Annual Report: freehold vs. leasehold

Published on Friday, 09 June 2017. Posted in Case Studies

Whose responsibility is it anyway? This case summary looks at a tenure dispute - find out more about the complaint and the Ombudsman’s ruling after the agent claimed long leaseholds amounted to ‘the same thing’ as freehold.

Annual Report: Property search ‘fails’ to mention land earmarked for a new town

Published on Tuesday, 04 October 2016. Posted in Case Studies

TPO’s work with other trade bodies and Compliance Boards adds to the scheme’s unrivalled knowledge of all sectors of the property industry. This case concerns the actions of a search provider after a buyer alleged it had failed to disclose a planning application for a new town in the vicinity of the property she had purchased.

Annual Report: The risk of buying blind at auctions

Published on Tuesday, 04 October 2016. Posted in Case Studies

This buyer thought he had bought a two bed property at an auction, only to discover the house had just one bedroom. The Ombudsman’s role in this case was to unravel the events that proceeded the auction, and the actions of the agent on the day itself before the gavel fell.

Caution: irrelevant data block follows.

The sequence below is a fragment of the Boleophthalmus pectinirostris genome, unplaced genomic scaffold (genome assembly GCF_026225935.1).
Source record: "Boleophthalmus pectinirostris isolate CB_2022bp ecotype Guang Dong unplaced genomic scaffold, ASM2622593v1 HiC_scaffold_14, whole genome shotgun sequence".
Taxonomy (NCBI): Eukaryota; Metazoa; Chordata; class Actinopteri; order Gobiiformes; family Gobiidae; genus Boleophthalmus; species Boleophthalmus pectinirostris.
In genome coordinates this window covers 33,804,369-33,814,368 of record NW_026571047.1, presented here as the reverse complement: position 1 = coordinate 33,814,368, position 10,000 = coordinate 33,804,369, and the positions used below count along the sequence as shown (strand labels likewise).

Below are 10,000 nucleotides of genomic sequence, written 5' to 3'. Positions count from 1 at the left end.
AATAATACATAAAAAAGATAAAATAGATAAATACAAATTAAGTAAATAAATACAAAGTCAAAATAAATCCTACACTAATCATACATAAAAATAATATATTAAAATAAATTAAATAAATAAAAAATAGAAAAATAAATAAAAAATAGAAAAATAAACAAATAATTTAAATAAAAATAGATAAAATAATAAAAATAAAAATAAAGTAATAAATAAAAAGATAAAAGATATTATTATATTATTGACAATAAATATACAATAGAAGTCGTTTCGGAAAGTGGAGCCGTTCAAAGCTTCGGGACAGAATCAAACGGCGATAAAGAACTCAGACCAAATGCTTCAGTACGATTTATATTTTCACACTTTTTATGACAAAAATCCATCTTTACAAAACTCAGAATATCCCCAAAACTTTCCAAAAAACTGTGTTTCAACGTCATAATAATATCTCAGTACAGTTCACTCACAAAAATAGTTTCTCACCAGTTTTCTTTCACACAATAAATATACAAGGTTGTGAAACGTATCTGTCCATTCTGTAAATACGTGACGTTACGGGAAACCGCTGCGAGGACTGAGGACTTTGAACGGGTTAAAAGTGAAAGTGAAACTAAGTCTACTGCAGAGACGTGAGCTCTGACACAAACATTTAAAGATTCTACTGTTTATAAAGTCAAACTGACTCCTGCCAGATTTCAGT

Annual Report: Referencing & Rent Arrears

Published on Tuesday, 04 October 2016. Posted in Case Studies

This landlord claimed their agent was negligent and in breach of contract for its failure to adequately reference two tenants who went on to accrue significant arrears, resulting in a court possession order. The agent, who used a recognised third party referencing company, disputed the claims and the landlord lodged a complaint with TPO seeking nearly £20,000 for rent arrears together with compensation for emotional trauma and distress.

Buying Agent Fees

Published on Friday, 17 April 2015. Posted in Case Studies

Complaint

In this case, the potential Buyer argued that the Buying Agent she had instructed, charged her an excessive abortive fee when she withdrew an offer that she had made for a property on the same day it had been made and accepted by the Seller. The Agent maintained their entitlement to charge the fee, given that it was detailed in the terms and conditions of their agreement.

No-Man’s Land

Published on Friday, 17 April 2015. Posted in Case Studies

Complaint

The Buyers claimed that the Agent had incorrectly advertised the property. They explained that during the conveyancing process they discovered that an area of land at the rear of the garden was not included in the title plan belonging to the property, and in fact belonged to the local council. The Buyers argued that the Agent should not have marketed the property without having checked this. They also pointed out that they incurred additional costs in registering all of the garden (as seen) as part of the property, arguing that they were treated unfairly by the Agent as a result of the Seller not agreeing to make an allowance for these costs as part of the transaction.